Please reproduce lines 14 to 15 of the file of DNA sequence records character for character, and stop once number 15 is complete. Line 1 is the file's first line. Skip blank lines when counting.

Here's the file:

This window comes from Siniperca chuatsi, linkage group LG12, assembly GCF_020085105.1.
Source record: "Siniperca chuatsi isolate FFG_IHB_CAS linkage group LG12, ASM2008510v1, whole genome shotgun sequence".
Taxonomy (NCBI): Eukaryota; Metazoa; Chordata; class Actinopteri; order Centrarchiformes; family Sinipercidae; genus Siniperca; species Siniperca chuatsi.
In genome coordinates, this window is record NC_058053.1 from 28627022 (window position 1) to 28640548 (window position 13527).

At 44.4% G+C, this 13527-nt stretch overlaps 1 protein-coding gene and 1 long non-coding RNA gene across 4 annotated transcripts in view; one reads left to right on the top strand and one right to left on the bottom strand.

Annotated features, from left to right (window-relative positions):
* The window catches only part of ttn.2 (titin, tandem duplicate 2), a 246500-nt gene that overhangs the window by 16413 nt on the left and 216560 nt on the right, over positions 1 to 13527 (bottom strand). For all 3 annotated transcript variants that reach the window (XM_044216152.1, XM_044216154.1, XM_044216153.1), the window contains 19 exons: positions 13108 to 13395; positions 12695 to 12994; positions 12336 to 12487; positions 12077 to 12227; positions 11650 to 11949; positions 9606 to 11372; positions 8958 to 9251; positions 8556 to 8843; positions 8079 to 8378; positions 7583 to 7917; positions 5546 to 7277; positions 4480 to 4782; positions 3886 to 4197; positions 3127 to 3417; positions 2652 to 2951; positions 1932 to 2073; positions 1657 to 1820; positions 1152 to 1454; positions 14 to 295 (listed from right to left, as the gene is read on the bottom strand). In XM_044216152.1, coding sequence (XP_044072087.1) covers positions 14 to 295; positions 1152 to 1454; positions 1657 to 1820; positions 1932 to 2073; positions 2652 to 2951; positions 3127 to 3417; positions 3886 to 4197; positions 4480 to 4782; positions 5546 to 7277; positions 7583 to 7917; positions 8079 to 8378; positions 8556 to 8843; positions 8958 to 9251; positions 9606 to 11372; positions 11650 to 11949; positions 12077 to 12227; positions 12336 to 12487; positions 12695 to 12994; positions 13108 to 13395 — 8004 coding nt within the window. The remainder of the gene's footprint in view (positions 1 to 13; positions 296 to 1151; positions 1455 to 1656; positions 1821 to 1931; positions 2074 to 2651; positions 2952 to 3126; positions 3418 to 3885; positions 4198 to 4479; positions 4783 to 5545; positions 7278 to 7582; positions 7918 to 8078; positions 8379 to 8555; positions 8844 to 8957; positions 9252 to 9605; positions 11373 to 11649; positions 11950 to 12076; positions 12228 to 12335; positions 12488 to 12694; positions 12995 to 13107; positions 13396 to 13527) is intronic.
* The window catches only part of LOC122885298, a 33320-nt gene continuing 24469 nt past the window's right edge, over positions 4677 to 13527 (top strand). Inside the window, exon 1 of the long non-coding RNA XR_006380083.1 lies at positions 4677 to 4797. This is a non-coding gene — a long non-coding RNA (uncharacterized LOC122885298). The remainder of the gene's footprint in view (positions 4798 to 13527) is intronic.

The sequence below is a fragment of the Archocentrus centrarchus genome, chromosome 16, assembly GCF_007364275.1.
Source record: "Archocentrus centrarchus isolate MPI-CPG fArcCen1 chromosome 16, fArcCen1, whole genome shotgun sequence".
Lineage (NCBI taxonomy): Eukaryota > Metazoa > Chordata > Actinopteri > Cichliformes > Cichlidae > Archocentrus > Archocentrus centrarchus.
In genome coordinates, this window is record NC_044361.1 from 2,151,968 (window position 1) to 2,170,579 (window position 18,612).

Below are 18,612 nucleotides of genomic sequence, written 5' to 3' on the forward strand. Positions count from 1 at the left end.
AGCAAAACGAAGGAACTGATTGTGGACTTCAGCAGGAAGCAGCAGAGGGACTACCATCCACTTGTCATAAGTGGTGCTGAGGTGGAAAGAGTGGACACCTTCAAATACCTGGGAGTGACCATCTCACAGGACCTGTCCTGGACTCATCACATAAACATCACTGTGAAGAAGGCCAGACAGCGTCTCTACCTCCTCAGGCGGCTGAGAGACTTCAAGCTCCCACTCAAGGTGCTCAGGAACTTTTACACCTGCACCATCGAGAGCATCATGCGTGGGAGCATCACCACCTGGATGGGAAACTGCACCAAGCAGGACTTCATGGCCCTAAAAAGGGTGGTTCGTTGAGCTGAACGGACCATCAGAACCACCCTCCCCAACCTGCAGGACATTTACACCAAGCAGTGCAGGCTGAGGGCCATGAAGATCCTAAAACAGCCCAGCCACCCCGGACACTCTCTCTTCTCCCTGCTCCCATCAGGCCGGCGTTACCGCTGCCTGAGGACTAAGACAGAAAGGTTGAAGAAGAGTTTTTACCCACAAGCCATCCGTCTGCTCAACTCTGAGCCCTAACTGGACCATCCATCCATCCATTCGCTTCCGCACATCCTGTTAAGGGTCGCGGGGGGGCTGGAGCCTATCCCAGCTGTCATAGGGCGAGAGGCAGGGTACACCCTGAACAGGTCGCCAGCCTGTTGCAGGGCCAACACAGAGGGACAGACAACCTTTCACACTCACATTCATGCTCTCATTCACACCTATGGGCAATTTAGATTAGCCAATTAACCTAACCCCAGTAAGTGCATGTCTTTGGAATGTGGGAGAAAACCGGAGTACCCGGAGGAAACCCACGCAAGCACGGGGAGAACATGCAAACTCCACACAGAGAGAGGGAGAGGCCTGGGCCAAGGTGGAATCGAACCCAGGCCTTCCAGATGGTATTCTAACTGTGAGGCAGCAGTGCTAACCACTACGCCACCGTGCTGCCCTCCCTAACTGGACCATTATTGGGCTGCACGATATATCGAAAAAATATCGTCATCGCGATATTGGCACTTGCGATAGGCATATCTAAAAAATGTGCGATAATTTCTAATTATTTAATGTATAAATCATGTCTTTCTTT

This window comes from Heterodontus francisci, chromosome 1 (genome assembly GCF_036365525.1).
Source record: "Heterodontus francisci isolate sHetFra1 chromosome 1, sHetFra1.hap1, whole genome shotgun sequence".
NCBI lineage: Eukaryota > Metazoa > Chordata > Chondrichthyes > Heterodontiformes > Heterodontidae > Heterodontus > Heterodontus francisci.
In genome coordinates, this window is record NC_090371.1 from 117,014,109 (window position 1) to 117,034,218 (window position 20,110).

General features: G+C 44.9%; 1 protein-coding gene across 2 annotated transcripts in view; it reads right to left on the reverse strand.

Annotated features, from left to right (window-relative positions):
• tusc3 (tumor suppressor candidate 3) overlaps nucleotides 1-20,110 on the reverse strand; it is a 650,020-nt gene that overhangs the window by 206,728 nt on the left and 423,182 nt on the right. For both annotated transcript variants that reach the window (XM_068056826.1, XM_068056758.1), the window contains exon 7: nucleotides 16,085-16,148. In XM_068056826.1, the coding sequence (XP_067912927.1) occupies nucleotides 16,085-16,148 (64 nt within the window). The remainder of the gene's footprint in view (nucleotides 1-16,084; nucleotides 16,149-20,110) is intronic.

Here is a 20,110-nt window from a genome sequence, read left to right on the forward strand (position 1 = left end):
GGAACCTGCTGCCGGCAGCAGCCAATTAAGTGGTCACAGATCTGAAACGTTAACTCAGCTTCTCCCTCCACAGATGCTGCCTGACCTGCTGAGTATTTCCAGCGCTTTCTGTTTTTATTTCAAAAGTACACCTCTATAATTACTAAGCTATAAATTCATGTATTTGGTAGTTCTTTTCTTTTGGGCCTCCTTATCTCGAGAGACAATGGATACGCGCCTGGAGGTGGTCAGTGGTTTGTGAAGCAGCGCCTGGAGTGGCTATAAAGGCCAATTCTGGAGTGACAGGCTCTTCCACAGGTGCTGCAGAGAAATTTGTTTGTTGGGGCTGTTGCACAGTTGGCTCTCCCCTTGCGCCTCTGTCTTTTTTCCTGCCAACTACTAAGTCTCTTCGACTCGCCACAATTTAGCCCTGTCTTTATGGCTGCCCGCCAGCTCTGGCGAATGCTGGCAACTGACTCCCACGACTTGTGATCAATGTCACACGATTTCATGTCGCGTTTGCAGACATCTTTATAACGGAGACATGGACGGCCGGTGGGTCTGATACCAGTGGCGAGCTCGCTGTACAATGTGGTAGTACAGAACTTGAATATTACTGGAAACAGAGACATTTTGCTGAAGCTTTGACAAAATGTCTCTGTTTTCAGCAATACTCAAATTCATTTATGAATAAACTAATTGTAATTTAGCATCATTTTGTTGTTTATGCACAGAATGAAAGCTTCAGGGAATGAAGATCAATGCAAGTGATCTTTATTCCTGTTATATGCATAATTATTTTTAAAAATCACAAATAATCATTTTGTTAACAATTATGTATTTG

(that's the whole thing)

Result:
AGCAAAACGAAGGAACTGATTGTGGACTTCAGCAGGAAGCAGCAGAGGGACTACCATCCACTTGTCATAAGTGGTGCTGAGGTGGAAAGAGTGGACACCTTCAAATACCTGGGAGTGACCATCTCACAGGACCTGTCCTGGACTCATCACATAAACATCACTGTGAAGAAGGCCAGACAGCGTCTCTACCTCCTCAGGCGGCTGAGAGACTTCAAGCTCCCACTCAAGGTGCTCAGGAACTTTTACACCTGCACCATCGAGAGCATCATGCGTGGGAGCATCACCACCTGGATGGGAAACTGCACCAAGCAGGACTTCATGGCCCTAAAAAGGGTGGTTCGTTGAGCTGAACGGACCATCAGAACCACCCTCCCCAACCTGCAGGACATTTACACCAAGCAGTGCAGGCTGAGGGCCATGAAGATCCTAAAACAGCCCAGCCACCCCGGACACTCTCTCTTCTCCCTGCTCCCATCAGGCCGGCGTTACCGCTGCCTGAGGACTAAGACAGAAAGGTTGAAGAAGAGTTTTTACCCACAAGCCATCCGTCTGCTCAACTCTGAGCCCTAACTGGACCATCCATCCATCCATTCGCTTCCGCACATCCTGTTAAGGGTCGCGGGGGGGCTGGAGCCTATCCCAGCTGTCATAGGGCGAGAGGCAGGGTACACCCTGAACAGGTCGCCAGCCTGTTGCAGGGCCAACACAGAGGGACAGACAACCTTTCACACTCACATTCATGCTCTCATTCACACCTATGGGCAATTTAGATTAGCCAATTAACCTAACCCCAGTAAGTGCATGTCTTTGGAATGTGGGAGAAAACCGGAGTACCCGGAGGAAACCCACGCAAGCACGGGGAGAACATGCAAACTCCACACAGAGAGAGGGAGAGGCCTGGGCCAAGGTGGAATCGAACCCAGGCCTTCCAGATGGTATTCTAACTGTGAGGCAGCAGTGCTAACCACTACGCCACCGTGCTGCCCTCCCTAACTGGACCATTATTGGGCTGCACGATATATCGAAAAAATATCGTCATCGCGATATTGGCACTTGCGATAGGCATATCTAAAAAATGTGCGATAATTTCTAATTATTTAATGTATAAATCATGTCTTTCTTT

This window comes from Heterodontus francisci, chromosome 1 (genome assembly GCF_036365525.1).